In addition to the ringing phones and queued-up patients, schedulers had to field faxes from departments that updated or superseded rules in the manuals on a daily basis.
Other incoming faxes prompted continual changes in the running schedule calendar: notices of physician vacations, changes in available exam rooms, temporary shutdowns for a particular piece of equipment and other daily workplace wrinkles.
On the bright side, McEvoy said, the new scheduling approach started producing efficiencies in short order.
Where departments had built slack into their estimates of procedure time, the central schedulers shortened test cycles and got more done in a day.
Attention to detail also decreased instances where technologists and machines remained idle if a patient didn't show up because of scheduling miscues, she said.
But the addition of two affiliated hospitals a year to the project increased the scheduling load and complicated the scheduling rules.
Rules for the same procedures at Deaconess West Campus in suburban Des Peres and a third campus in northern St. Louis were different from those of the central campus.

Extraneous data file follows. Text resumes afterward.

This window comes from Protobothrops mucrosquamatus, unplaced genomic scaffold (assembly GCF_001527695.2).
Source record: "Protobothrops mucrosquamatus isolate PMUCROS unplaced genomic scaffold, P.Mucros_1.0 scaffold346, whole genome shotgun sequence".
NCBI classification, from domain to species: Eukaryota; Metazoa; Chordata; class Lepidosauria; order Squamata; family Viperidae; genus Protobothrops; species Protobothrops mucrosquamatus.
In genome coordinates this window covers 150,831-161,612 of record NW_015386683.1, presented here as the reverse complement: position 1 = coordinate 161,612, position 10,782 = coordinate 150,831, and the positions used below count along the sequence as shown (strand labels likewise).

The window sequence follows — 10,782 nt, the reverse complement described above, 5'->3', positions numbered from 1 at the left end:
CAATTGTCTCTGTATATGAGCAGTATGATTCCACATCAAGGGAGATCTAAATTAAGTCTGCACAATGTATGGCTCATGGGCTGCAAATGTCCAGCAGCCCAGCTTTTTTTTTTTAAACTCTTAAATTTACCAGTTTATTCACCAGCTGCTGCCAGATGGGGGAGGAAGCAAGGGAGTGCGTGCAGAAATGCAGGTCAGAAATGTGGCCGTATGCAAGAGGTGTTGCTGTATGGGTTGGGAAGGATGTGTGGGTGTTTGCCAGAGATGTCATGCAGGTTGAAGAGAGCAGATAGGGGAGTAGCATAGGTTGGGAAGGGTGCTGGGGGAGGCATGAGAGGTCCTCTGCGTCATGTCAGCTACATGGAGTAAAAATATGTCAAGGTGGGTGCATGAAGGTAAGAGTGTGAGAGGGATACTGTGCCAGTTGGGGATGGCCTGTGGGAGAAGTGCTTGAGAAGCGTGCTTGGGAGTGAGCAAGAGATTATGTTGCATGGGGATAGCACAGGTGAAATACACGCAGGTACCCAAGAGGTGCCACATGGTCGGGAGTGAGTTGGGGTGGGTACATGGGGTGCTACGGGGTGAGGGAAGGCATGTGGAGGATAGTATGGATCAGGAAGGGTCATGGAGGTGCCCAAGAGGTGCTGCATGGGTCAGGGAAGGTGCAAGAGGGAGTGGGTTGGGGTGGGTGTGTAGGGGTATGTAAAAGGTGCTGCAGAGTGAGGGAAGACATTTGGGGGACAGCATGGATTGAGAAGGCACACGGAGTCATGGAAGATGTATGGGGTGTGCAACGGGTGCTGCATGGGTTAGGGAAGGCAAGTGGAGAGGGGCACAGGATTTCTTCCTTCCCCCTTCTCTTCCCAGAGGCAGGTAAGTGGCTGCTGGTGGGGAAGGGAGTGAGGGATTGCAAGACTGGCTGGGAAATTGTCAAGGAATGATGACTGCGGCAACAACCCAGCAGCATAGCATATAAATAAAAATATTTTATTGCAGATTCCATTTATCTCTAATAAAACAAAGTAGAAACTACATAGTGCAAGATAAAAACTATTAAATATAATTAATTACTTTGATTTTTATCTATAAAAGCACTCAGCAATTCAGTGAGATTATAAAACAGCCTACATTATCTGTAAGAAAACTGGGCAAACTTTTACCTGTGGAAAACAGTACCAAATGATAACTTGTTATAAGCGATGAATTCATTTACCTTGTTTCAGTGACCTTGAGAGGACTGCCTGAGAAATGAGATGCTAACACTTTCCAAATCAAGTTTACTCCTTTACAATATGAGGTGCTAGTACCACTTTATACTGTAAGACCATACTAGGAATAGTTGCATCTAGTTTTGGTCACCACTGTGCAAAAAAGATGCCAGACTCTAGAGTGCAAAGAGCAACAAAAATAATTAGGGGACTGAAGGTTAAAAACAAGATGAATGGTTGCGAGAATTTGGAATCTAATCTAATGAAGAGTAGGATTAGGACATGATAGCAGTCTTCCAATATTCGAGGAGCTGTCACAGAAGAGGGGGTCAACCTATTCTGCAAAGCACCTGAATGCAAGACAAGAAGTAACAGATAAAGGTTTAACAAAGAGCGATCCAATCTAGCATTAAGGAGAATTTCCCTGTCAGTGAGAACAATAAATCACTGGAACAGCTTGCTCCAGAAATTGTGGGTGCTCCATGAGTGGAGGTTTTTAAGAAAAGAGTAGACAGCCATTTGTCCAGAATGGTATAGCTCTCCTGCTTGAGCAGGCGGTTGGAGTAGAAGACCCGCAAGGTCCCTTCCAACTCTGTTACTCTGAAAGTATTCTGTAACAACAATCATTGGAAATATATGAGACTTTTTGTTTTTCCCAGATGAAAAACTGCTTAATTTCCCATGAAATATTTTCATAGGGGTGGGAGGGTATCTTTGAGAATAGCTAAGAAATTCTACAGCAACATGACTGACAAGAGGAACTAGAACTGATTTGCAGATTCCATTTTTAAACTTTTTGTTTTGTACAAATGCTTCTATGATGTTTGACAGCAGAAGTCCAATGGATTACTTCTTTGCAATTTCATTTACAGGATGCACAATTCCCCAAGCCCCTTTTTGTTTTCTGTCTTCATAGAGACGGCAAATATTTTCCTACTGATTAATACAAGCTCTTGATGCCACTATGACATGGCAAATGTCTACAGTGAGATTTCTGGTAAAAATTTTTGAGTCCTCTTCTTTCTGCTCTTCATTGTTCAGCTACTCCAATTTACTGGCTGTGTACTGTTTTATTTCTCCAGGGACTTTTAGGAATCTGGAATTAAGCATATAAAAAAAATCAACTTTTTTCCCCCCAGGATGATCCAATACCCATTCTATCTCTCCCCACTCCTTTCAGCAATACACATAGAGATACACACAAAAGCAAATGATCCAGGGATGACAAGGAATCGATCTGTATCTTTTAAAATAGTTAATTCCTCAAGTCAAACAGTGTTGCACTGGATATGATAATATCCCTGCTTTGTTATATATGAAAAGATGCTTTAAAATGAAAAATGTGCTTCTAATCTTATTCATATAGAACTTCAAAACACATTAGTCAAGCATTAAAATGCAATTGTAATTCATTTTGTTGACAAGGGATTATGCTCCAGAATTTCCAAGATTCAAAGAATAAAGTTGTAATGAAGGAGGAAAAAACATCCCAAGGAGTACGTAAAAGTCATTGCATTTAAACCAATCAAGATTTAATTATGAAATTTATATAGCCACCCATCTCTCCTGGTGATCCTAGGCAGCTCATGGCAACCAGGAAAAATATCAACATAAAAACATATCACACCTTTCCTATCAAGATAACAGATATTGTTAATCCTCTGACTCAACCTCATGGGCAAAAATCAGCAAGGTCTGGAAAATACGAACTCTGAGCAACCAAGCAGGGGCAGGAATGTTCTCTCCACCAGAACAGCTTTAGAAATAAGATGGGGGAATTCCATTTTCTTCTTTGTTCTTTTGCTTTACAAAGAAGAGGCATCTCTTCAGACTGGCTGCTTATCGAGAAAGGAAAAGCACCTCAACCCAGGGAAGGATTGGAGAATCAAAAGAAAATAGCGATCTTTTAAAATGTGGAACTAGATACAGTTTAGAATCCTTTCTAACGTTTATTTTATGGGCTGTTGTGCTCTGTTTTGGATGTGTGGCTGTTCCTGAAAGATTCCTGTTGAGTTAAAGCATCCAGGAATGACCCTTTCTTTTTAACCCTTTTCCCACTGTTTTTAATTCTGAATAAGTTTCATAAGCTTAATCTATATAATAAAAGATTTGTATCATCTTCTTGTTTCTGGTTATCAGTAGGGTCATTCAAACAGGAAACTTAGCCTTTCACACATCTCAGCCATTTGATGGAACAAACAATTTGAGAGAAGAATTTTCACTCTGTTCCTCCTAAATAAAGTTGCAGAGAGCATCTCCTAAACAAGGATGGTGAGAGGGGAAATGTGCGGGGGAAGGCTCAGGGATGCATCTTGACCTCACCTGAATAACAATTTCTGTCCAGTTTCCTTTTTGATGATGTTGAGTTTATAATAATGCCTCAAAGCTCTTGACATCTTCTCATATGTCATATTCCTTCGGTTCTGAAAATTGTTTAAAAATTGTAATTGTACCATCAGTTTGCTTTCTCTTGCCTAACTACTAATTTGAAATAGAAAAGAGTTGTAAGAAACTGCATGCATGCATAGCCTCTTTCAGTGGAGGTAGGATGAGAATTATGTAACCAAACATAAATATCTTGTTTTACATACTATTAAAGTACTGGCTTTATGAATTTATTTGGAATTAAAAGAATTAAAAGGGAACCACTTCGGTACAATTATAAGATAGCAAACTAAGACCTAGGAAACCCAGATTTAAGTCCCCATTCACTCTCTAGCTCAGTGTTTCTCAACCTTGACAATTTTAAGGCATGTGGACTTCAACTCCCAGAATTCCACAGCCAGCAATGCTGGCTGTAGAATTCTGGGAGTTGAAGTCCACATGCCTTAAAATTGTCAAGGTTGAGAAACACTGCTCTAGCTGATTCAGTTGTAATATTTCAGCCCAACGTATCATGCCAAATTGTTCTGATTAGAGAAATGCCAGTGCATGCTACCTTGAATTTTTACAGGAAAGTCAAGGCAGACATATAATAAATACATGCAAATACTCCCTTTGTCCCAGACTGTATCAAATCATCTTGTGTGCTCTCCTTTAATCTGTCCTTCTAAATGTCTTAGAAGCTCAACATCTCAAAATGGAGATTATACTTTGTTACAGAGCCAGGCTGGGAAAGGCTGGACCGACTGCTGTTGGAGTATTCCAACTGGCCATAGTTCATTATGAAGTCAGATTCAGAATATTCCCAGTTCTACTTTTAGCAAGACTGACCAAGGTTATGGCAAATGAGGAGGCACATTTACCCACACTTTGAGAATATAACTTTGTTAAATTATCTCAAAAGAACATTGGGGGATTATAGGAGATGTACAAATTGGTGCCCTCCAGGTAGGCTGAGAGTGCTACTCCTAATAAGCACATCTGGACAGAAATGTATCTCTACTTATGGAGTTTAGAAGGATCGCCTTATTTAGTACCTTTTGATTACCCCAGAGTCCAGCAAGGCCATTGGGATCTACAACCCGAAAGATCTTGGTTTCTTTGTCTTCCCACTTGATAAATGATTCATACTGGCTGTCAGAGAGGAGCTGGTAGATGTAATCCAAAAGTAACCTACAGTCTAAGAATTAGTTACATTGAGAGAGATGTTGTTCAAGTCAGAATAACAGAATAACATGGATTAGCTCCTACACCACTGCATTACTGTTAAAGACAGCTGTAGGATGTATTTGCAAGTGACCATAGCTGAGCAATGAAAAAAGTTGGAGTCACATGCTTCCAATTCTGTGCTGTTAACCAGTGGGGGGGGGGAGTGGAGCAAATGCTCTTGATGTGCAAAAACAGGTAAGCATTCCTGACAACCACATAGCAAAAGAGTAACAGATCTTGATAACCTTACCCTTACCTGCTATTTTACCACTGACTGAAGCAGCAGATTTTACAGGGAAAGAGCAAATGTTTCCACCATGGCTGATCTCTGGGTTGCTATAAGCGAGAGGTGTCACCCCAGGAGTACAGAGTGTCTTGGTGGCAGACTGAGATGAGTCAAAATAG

Preparation times varied, and even the different models of equipment on hand for diagnostic tests affected the time it took to do the same tests in different locations, McEvoy said.
Phone volume escalated, and schedulers were torn between answering calls and manning the walk-up window. Eventually the window had to be closed in favor of a phone bank just outside the office.
Clinic patients were getting frustrated in line and going home to call. By calling from the phone bank instead, up to three patients at a time could "get in line" with the rest of the phone traffic, and it allowed the office to determine better whom to wait on next, Brennan said.
Some things that should have been simple were anything but. For example, if a patient called about an appointment a doctor's office made, but didn't know what the test or procedure was, the central office had to look through departmental books-more than 50 of them-for the patient's name, McEvoy said.
The logistics of the manual process also made it impossible to schedule more than two months in advance. That tended to cost the system some business because patients would look elsewhere to get elective procedures nailed down even if they weren't planned for several months, she said.
As it was, the office was manually juggling 450 calls a day and scheduling 10,000 events a month. In April 1994, Deaconess decided it had to automate the process, McEvoy said.
It enlisted a computerized scheduling system that could bend to implement the manual system instead of requiring changes to a workable routine, Brennan said.